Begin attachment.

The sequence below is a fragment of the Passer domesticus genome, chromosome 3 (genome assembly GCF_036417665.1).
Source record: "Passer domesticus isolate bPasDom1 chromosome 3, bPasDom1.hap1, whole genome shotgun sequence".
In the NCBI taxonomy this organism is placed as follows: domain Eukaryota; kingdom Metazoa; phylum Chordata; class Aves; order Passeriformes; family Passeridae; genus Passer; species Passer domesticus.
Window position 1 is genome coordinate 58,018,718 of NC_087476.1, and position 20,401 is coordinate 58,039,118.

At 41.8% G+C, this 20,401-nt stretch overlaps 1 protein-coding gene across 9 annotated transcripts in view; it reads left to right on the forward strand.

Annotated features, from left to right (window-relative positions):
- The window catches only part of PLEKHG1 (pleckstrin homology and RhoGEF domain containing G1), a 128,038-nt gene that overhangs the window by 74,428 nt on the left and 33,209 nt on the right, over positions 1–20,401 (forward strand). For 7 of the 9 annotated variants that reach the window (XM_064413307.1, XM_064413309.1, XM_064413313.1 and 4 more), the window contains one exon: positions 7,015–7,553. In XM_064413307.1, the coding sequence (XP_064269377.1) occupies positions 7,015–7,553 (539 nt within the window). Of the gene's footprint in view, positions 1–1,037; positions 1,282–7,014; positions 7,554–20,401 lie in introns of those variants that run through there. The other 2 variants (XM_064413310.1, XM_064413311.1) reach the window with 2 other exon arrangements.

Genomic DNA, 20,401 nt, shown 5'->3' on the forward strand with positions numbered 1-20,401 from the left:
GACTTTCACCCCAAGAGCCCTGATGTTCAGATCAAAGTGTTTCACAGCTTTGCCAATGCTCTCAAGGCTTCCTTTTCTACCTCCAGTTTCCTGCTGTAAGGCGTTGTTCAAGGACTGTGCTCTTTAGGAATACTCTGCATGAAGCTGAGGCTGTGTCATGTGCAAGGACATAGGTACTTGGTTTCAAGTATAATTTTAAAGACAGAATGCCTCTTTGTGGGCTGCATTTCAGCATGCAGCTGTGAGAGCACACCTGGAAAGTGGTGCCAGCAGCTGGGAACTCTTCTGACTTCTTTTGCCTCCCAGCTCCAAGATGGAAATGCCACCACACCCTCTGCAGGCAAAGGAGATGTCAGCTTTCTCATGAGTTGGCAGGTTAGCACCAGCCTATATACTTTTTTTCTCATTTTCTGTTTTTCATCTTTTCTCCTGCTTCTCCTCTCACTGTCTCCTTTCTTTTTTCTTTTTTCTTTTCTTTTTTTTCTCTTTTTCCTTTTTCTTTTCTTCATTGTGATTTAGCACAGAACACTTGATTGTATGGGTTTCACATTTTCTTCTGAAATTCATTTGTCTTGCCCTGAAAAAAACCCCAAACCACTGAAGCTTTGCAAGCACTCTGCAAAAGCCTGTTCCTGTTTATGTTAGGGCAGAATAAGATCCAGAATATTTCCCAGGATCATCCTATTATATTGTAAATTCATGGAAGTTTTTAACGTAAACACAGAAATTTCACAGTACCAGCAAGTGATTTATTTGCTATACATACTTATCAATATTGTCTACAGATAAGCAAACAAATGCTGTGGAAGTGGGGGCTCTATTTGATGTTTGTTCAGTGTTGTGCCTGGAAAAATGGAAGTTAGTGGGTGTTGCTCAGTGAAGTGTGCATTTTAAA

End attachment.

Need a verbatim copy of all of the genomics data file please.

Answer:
The sequence below is a fragment of the Passer domesticus genome, chromosome 3 (genome assembly GCF_036417665.1).
Source record: "Passer domesticus isolate bPasDom1 chromosome 3, bPasDom1.hap1, whole genome shotgun sequence".
In the NCBI taxonomy this organism is placed as follows: domain Eukaryota; kingdom Metazoa; phylum Chordata; class Aves; order Passeriformes; family Passeridae; genus Passer; species Passer domesticus.
Window position 1 is genome coordinate 58,018,718 of NC_087476.1, and position 20,401 is coordinate 58,039,118.

At 41.8% G+C, this 20,401-nt stretch overlaps 1 protein-coding gene across 9 annotated transcripts in view; it reads left to right on the forward strand.

Annotated features, from left to right (window-relative positions):
- The window catches only part of PLEKHG1 (pleckstrin homology and RhoGEF domain containing G1), a 128,038-nt gene that overhangs the window by 74,428 nt on the left and 33,209 nt on the right, over positions 1–20,401 (forward strand). For 7 of the 9 annotated variants that reach the window (XM_064413307.1, XM_064413309.1, XM_064413313.1 and 4 more), the window contains one exon: positions 7,015–7,553. In XM_064413307.1, the coding sequence (XP_064269377.1) occupies positions 7,015–7,553 (539 nt within the window). Of the gene's footprint in view, positions 1–1,037; positions 1,282–7,014; positions 7,554–20,401 lie in introns of those variants that run through there. The other 2 variants (XM_064413310.1, XM_064413311.1) reach the window with 2 other exon arrangements.

Genomic DNA, 20,401 nt, shown 5'->3' on the forward strand with positions numbered 1-20,401 from the left:
GACTTTCACCCCAAGAGCCCTGATGTTCAGATCAAAGTGTTTCACAGCTTTGCCAATGCTCTCAAGGCTTCCTTTTCTACCTCCAGTTTCCTGCTGTAAGGCGTTGTTCAAGGACTGTGCTCTTTAGGAATACTCTGCATGAAGCTGAGGCTGTGTCATGTGCAAGGACATAGGTACTTGGTTTCAAGTATAATTTTAAAGACAGAATGCCTCTTTGTGGGCTGCATTTCAGCATGCAGCTGTGAGAGCACACCTGGAAAGTGGTGCCAGCAGCTGGGAACTCTTCTGACTTCTTTTGCCTCCCAGCTCCAAGATGGAAATGCCACCACACCCTCTGCAGGCAAAGGAGATGTCAGCTTTCTCATGAGTTGGCAGGTTAGCACCAGCCTATATACTTTTTTTCTCATTTTCTGTTTTTCATCTTTTCTCCTGCTTCTCCTCTCACTGTCTCCTTTCTTTTTTCTTTTTTCTTTTCTTTTTTTTCTCTTTTTCCTTTTTCTTTTCTTCATTGTGATTTAGCACAGAACACTTGATTGTATGGGTTTCACATTTTCTTCTGAAATTCATTTGTCTTGCCCTGAAAAAAACCCCAAACCACTGAAGCTTTGCAAGCACTCTGCAAAAGCCTGTTCCTGTTTATGTTAGGGCAGAATAAGATCCAGAATATTTCCCAGGATCATCCTATTATATTGTAAATTCATGGAAGTTTTTAACGTAAACACAGAAATTTCACAGTACCAGCAAGTGATTTATTTGCTATACATACTTATCAATATTGTCTACAGATAAGCAAACAAATGCTGTGGAAGTGGGGGCTCTATTTGATGTTTGTTCAGTGTTGTGCCTGGAAAAATGGAAGTTAGTGGGTGTTGCTCAGTGAAGTGTGCATTTTAAA